A new navigation method developed by MIT researchers may speed up autonomous last-mile delivery.
Robots could soon be used as last-mile delivery vehicles to drop off orders to a customer’s doorstep. However, to do this the robots need to be able to find a customer’s door – a task that has presented challenges.
The standard approach for robotic navigation involves mapping a specific area within a robot’s operational zone ahead of time and then using algorithms to guide the robot toward a specific location or GPS coordinate on the map. This approach, while adequate in certain situations, is not ideal in the context of last-mile delivery.
“Imagine, for instance, having to map in advance every single neighborhood within a robot’s delivery zone, including the configuration of each house within that neighborhood along with the specific coordinates of each house’s front door. Such a task can be difficult to scale to an entire city, particularly as the exteriors of houses often change with the seasons. Mapping every single house could also run into issues of security and privacy.”
To address this problem, a team of MIT engineers set out to develop a more feasible method that drastically cuts the amount of time a robot wastes exploring a property before identifying its target.
The team developed a new robotic navigation method that does not require mapping an area ahead of time.
The method allows robots to use clues in its environment to path a route to its destination, which can be described in general semantic terms, such as “front door” or “garage”.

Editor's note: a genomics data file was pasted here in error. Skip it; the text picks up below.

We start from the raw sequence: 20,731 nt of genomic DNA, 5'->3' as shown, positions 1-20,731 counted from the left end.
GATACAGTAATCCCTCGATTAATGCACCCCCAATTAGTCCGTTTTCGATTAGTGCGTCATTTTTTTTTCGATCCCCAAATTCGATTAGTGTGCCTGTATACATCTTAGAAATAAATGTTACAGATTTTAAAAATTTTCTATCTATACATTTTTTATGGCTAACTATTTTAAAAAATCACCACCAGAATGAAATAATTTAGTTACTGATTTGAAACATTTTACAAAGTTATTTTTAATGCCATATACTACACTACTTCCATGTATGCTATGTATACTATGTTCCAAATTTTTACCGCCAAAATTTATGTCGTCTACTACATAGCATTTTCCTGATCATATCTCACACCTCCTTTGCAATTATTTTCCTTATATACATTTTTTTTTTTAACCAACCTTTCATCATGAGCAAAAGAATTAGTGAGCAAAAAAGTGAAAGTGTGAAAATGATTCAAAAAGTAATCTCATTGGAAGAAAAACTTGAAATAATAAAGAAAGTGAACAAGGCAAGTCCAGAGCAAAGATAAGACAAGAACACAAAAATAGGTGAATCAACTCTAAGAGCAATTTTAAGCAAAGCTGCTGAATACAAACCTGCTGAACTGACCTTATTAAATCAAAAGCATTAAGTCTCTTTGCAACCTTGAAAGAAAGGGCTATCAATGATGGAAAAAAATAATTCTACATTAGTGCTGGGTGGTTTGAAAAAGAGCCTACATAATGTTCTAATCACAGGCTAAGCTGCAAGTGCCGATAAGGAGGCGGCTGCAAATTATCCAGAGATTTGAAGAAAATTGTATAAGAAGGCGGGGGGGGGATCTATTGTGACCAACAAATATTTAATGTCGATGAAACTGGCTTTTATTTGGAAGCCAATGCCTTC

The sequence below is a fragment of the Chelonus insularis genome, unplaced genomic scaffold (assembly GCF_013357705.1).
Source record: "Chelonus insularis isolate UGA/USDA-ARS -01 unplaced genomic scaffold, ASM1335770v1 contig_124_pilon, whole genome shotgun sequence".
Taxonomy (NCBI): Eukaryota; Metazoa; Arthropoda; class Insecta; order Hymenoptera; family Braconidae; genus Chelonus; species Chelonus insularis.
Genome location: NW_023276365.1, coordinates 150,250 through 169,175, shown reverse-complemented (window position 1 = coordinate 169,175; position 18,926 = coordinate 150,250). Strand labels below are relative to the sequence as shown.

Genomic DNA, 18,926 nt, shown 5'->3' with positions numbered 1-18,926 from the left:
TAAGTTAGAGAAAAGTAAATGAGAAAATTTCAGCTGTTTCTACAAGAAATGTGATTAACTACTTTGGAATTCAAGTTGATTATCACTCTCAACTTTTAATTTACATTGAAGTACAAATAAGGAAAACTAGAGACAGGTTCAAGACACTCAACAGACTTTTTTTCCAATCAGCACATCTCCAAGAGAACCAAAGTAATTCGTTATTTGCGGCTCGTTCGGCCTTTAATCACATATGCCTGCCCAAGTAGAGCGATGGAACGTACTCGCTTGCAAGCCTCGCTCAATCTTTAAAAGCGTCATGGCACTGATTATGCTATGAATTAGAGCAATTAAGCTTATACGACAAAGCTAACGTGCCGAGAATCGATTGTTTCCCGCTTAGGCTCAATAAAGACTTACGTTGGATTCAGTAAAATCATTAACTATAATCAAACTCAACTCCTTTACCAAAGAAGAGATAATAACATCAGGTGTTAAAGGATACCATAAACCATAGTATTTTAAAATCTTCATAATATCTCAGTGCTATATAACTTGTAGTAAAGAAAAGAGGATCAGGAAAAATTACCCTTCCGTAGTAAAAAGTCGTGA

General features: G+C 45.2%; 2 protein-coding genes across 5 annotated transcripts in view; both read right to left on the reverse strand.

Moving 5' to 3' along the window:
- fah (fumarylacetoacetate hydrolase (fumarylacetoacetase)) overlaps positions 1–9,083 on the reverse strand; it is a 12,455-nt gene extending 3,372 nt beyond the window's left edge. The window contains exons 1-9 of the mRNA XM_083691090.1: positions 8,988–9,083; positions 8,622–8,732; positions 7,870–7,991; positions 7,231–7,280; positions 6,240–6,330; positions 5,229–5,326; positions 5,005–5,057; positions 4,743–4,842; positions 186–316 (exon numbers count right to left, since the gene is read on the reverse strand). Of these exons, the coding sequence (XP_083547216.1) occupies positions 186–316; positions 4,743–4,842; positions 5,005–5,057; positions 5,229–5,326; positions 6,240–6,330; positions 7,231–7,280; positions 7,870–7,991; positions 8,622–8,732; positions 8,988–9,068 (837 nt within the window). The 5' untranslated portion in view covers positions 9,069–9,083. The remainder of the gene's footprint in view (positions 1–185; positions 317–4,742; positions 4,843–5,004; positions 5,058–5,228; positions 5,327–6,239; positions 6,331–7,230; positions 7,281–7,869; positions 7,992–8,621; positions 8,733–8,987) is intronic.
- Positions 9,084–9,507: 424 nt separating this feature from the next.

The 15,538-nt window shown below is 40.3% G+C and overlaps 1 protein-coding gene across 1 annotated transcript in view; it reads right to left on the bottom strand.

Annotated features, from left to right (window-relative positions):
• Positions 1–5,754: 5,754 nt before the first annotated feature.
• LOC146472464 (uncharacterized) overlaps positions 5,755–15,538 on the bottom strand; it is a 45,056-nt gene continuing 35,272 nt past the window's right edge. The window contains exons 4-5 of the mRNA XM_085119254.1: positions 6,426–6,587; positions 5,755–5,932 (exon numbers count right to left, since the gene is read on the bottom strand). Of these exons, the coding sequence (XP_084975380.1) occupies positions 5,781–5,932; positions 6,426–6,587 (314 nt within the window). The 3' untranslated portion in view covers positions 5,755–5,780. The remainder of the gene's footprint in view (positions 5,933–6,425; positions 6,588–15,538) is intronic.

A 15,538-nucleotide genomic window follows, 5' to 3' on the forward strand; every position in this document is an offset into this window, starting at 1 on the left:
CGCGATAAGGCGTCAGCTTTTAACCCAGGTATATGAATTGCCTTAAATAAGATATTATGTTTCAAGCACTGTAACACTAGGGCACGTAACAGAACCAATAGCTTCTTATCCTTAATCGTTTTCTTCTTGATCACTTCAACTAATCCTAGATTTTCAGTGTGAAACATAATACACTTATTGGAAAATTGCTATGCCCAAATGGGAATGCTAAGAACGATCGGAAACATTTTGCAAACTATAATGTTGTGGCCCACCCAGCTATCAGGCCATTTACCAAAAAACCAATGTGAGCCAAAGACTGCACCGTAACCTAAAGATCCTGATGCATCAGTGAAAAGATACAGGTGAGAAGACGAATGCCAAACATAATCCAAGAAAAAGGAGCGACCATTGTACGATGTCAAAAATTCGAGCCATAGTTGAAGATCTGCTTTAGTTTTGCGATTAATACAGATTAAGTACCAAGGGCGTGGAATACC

“We wouldn’t want to have to make a map of every building that we’d need to visit,” says Michael Everett, a graduate student in MIT’s Department of Mechanical Engineering. “With this technique, we hope to drop a robot at the end of any driveway and have it find a door.”
Video – “Planning Beyond the Sensing Horizon Using a Learned Context”:
As the engineers explain in their research paper, the new approach, called Deep Cost-to-Go (DC2G), represents scene context in a semantic gridmap, learns to estimate which areas are beneficial to explore to quickly reach the goal, and then plans toward promising regions in the map.
“Now we have an ability to give robots a sense of what things are, in real-time,” Everett said.
Across a test set of 42 real test house layouts (gathered from satellite images), the DC2G planning algorithm reached its goal 189% faster than a context-unaware planner, and within 63% of the optimal path computed with a prior map.
The algorithm was inspired by image-to-image translation, “where you take a picture of a cat and make it look like a dog,” Everett said. “The same type of idea happens here where you take one image that looks like a map of the world, and turn it into this other image that looks like the map of the world but now is colored based on how close different points of the map are to the end goal.”
The research will be presented at the upcoming International Conference on Intelligent Robots and Systems. The research paper, titled “Planning Beyond The Sensing Horizon Using a Learned Context” [PDF], is a finalist for “Best Paper for Cognitive Robots.”
This articles focuses on a major advancement in the field of artificial intelligence (AI).
AI, which refers to software technologies that make computers or robots think and behave like human beings, is becoming more common in business and production processes.
The term was first coined by American computer scientist John McCarthy (1927-2011). McCarthy was awarded the Turing Prize in 1971 for his contribution to the topics of AI.